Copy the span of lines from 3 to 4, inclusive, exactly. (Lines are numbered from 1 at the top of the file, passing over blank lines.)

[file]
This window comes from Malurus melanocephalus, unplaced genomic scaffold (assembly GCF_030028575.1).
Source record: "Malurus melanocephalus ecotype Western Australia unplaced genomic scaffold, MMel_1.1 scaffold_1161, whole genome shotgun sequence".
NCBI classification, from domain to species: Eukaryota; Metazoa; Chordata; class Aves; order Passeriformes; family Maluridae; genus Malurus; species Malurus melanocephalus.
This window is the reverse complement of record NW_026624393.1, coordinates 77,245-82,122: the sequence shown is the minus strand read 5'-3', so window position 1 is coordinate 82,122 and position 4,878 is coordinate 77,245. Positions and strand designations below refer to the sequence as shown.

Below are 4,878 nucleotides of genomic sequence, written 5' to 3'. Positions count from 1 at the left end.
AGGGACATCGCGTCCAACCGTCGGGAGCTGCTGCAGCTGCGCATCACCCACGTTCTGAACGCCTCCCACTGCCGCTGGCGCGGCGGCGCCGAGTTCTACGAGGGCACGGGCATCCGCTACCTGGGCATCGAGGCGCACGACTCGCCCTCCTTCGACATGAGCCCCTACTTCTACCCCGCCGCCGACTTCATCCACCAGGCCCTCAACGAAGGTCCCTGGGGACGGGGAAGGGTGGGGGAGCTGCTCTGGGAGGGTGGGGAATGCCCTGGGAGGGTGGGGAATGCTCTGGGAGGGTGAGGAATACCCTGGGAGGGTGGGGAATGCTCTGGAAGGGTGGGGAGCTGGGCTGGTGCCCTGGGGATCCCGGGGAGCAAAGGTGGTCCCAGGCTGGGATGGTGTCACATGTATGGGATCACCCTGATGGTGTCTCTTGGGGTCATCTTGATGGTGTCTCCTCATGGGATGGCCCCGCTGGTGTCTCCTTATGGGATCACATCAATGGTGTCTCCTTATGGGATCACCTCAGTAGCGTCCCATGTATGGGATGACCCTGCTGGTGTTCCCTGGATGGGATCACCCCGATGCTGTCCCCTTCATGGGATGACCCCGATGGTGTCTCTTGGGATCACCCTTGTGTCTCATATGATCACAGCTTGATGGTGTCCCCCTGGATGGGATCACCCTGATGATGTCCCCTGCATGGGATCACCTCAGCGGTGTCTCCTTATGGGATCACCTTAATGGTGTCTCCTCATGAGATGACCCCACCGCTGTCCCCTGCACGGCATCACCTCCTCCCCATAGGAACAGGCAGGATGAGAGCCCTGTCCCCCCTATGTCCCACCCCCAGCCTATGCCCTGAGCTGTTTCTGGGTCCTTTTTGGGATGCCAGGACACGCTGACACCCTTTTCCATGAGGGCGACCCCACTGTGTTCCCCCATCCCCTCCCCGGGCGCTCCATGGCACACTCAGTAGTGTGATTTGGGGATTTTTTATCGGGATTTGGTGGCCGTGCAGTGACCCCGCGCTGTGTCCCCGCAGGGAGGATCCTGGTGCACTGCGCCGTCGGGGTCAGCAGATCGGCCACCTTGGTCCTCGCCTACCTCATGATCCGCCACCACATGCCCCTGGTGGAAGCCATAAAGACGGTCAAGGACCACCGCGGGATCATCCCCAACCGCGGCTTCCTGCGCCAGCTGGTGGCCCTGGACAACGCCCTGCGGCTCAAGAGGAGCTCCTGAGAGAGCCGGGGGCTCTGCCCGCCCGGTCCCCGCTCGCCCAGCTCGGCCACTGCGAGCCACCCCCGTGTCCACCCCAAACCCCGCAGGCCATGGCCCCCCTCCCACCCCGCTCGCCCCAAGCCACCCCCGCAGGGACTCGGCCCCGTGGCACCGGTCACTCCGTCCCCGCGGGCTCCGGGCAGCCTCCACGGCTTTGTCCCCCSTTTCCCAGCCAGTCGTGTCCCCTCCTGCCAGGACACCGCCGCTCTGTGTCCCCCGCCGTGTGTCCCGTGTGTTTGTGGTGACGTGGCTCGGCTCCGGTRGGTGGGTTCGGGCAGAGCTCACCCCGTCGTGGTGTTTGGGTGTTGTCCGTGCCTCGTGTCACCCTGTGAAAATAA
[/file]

NCBI classification, from domain to species: Eukaryota; Metazoa; Chordata; class Aves; order Passeriformes; family Maluridae; genus Malurus; species Malurus melanocephalus.
This window is the reverse complement of record NW_026624393.1, coordinates 77,245-82,122: the sequence shown is the minus strand read 5'-3', so window position 1 is coordinate 82,122 and position 4,878 is coordinate 77,245. Positions and strand designations below refer to the sequence as shown.